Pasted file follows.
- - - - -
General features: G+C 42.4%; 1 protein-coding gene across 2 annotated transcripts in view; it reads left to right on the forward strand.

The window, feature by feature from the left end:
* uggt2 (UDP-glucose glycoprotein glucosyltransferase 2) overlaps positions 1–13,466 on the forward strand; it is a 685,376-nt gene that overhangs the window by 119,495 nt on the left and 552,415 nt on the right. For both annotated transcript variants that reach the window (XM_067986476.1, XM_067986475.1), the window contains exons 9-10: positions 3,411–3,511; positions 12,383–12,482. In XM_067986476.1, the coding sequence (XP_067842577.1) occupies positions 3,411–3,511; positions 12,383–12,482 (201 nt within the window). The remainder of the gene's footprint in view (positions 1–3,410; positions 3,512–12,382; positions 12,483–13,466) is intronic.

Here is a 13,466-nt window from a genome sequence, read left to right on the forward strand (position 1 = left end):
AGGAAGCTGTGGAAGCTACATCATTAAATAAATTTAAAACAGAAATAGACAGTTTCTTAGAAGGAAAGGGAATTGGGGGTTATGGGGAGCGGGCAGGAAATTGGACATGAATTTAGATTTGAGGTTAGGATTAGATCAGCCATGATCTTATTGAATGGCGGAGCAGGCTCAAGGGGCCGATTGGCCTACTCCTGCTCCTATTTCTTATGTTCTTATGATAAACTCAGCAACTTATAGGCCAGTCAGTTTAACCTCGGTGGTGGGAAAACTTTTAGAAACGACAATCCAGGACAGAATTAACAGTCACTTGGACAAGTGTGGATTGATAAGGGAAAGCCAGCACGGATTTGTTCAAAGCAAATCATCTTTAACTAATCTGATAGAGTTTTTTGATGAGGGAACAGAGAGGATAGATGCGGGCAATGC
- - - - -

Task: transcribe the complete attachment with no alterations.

General features: G+C 42.4%; 1 protein-coding gene across 2 annotated transcripts in view; it reads left to right on the forward strand.

The window, feature by feature from the left end:
* uggt2 (UDP-glucose glycoprotein glucosyltransferase 2) overlaps positions 1–13,466 on the forward strand; it is a 685,376-nt gene that overhangs the window by 119,495 nt on the left and 552,415 nt on the right. For both annotated transcript variants that reach the window (XM_067986476.1, XM_067986475.1), the window contains exons 9-10: positions 3,411–3,511; positions 12,383–12,482. In XM_067986476.1, the coding sequence (XP_067842577.1) occupies positions 3,411–3,511; positions 12,383–12,482 (201 nt within the window). The remainder of the gene's footprint in view (positions 1–3,410; positions 3,512–12,382; positions 12,483–13,466) is intronic.

Here is a 13,466-nt window from a genome sequence, read left to right on the forward strand (position 1 = left end):
AGGAAGCTGTGGAAGCTACATCATTAAATAAATTTAAAACAGAAATAGACAGTTTCTTAGAAGGAAAGGGAATTGGGGGTTATGGGGAGCGGGCAGGAAATTGGACATGAATTTAGATTTGAGGTTAGGATTAGATCAGCCATGATCTTATTGAATGGCGGAGCAGGCTCAAGGGGCCGATTGGCCTACTCCTGCTCCTATTTCTTATGTTCTTATGATAAACTCAGCAACTTATAGGCCAGTCAGTTTAACCTCGGTGGTGGGAAAACTTTTAGAAACGACAATCCAGGACAGAATTAACAGTCACTTGGACAAGTGTGGATTGATAAGGGAAAGCCAGCACGGATTTGTTCAAAGCAAATCATCTTTAACTAATCTGATAGAGTTTTTTGATGAGGGAACAGAGAGGATAGATGCGGGCAATGC